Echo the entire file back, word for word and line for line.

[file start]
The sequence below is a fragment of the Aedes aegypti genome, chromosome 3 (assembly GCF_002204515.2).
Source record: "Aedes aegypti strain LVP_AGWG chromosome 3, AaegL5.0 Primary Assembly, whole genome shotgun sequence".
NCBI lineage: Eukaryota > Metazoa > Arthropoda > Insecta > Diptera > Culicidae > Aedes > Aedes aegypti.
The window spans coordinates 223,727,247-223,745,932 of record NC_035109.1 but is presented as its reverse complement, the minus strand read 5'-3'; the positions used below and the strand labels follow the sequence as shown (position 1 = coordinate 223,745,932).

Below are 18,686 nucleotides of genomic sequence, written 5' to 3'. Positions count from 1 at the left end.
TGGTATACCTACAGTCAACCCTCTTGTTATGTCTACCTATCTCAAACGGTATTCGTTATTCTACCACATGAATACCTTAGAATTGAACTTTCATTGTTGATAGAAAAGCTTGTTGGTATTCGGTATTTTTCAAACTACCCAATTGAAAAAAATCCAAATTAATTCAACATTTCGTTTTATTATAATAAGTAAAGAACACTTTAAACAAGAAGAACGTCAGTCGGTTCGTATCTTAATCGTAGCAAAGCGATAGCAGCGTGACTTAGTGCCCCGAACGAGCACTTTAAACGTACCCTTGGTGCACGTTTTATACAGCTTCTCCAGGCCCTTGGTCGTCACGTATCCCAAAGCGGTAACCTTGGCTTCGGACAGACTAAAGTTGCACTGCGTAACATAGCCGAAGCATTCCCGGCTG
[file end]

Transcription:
The sequence below is a fragment of the Aedes aegypti genome, chromosome 3 (assembly GCF_002204515.2).
Source record: "Aedes aegypti strain LVP_AGWG chromosome 3, AaegL5.0 Primary Assembly, whole genome shotgun sequence".
NCBI lineage: Eukaryota > Metazoa > Arthropoda > Insecta > Diptera > Culicidae > Aedes > Aedes aegypti.
The window spans coordinates 223,727,247-223,745,932 of record NC_035109.1 but is presented as its reverse complement, the minus strand read 5'-3'; the positions used below and the strand labels follow the sequence as shown (position 1 = coordinate 223,745,932).

Below are 18,686 nucleotides of genomic sequence, written 5' to 3'. Positions count from 1 at the left end.
TGGTATACCTACAGTCAACCCTCTTGTTATGTCTACCTATCTCAAACGGTATTCGTTATTCTACCACATGAATACCTTAGAATTGAACTTTCATTGTTGATAGAAAAGCTTGTTGGTATTCGGTATTTTTCAAACTACCCAATTGAAAAAAATCCAAATTAATTCAACATTTCGTTTTATTATAATAAGTAAAGAACACTTTAAACAAGAAGAACGTCAGTCGGTTCGTATCTTAATCGTAGCAAAGCGATAGCAGCGTGACTTAGTGCCCCGAACGAGCACTTTAAACGTACCCTTGGTGCACGTTTTATACAGCTTCTCCAGGCCCTTGGTCGTCACGTATCCCAAAGCGGTAACCTTGGCTTCGGACAGACTAAAGTTGCACTGCGTAACATAGCCGAAGCATTCCCGGCTG